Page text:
A huge appeal of this book is the stunning, vivid photography of elephants in the wild. From aerial photography to close-ups, from seasoned matriarchs to newborns able to walk under their mothers. These photos will captivate adult and child readers alike. Elephants are already a popular topic and this book explains some of the current research going on with this species that will not only help us understand them better, but hopefully help us protect them better.

The book ends with a rich array of back matter, including an index, glossary, bibliography, and further resources. This series will inspire young minds and The Elephant Scientist is a worthy addition to your book shelf!

Maybe you would like to consider adopting an elephant? See

A couple of further web links for your interest:

Elephant Voices & The Elephants of Africa

Elephants in Etosha National Park

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16 Responses to The Elephant Scientist – Around the World in 50 Weeks

  1. Oh. The last photo is lovely. Elephants seem like such lovely creatures and this looks like an educational book for all ages. I find I have less time for longer texts on subjects like this, but this book might be OK for me. We have a book on penguins that’s too advanced for Enzo, but I just make up stories to go with the pictures.

    • Joanna says:

      Stacey, the text is long in this book, but many children (and adult) will enjoy books simply for their artwork or photos, and this is legit. in my mind 😉

  2. What an inspiring and fascinating book. I am impressed with how intelligent these majestic creatures are, and what strong memories they possess. Their means of communication through the low vibration they create with their feet/limbs really caught my attention. It’s amazing those vibrations lead them to water, and away from danger. If elephants, respond to vibration, it makes sense to me why a group my friends, who are chanters, were able to work with psychologically damaged elephants through their chanting. I found Caitlin O’Connell’s research very exciting as she continues to work with elephants and local farmers to prevent the elephants from eating their crops. Her story is an important one to tell. Thank you for sharing this beautiful book. This book has your name written all over it!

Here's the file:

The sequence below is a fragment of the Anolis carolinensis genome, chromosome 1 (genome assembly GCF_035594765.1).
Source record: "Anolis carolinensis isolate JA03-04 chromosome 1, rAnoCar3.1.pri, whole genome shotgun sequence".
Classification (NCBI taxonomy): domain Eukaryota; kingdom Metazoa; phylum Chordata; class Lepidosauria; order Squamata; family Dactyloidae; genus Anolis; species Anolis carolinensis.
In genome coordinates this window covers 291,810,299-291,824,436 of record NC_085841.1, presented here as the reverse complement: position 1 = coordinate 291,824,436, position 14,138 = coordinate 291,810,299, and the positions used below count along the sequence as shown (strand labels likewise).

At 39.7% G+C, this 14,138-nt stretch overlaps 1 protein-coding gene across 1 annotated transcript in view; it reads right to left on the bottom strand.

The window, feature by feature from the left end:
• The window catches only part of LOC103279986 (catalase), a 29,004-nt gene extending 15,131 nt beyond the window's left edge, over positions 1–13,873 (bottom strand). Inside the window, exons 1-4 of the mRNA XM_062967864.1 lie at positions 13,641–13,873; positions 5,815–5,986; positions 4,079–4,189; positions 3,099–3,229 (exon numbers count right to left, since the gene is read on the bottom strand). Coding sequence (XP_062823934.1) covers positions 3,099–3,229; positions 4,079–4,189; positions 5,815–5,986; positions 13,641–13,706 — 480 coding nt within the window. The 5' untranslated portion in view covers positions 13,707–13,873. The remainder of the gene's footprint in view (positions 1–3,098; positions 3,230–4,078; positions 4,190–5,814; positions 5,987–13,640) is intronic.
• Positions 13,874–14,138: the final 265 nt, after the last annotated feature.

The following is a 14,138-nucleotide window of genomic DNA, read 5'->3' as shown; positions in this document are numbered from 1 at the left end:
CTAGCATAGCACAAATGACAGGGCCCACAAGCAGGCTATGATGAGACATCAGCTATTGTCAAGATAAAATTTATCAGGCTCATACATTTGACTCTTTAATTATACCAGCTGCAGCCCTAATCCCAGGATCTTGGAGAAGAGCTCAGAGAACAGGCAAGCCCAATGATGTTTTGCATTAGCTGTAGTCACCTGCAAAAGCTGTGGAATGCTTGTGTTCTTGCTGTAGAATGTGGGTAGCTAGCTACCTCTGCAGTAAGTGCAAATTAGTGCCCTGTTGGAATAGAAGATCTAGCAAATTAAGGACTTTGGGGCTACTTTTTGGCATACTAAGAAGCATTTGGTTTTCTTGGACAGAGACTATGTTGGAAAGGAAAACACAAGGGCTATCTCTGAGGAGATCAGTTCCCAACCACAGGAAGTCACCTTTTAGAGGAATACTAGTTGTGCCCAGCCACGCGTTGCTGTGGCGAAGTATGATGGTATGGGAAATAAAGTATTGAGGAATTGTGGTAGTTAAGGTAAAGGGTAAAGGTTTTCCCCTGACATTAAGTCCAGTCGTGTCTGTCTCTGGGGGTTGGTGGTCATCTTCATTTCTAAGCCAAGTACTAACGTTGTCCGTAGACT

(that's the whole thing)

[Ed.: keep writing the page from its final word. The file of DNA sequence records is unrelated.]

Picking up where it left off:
• Joanna says:

      Pat, I love your story about the chanters, and it makes so much sense that chanting vibrations would be healing. I was not surprised to read of how psychologically damaged elephants can be. I really enjoyed this book very much and can imagine it inspiring some kids on their life’s purpose!

  3. This book, and the research and results therein, sound fascinating. You “hooked” me with the mention of Namibia and Etosha National Park, as one of my dear friends and her family spent the Christmas season there.

    I am always moved by the way animals, and particularly elephants, are so akin to us. Thank you for sharing this.

  4. Joanna says:

    Beth, I hope you got to see some photos of this splendid park! They are such intelligent creatures and their famed memory is for real!

  5. Beautiful review on a beautiful book Joanna. Thankyou for sharing. Must see if I can get this book. Elephants are such beautiful gentle animals. Story from a picture… sounds intriguing!

  6. Ok, had to come over and take a peek on what animal you covered. Glad I did. Love elephants. Looks like a great non-fiction book. Thanks for stopping by my Castle. =)

  7. This book sounds fascinating, Joanna. I love learning about animals. I think many humans tend to disregard them as lesser, and yet the things they can do are amazing, and so many animals have shown themselves to have sophisticated social hierarchies and systems of communication etc. The research in this book sounds really interesting and the photography must be captivating. Thanks for sharing!

  8. I imagine it would be so interesting to study elephants–their intelligence, social ability–it is all very impressive!

  9. Hi Joanna, your affection for animals shines through with your reviews. I can’t wait to read YOUR own picture book/novel about that photo you took. 🙂 Sending you positive energies for your eventual book publication. Simply a matter of time. 🙂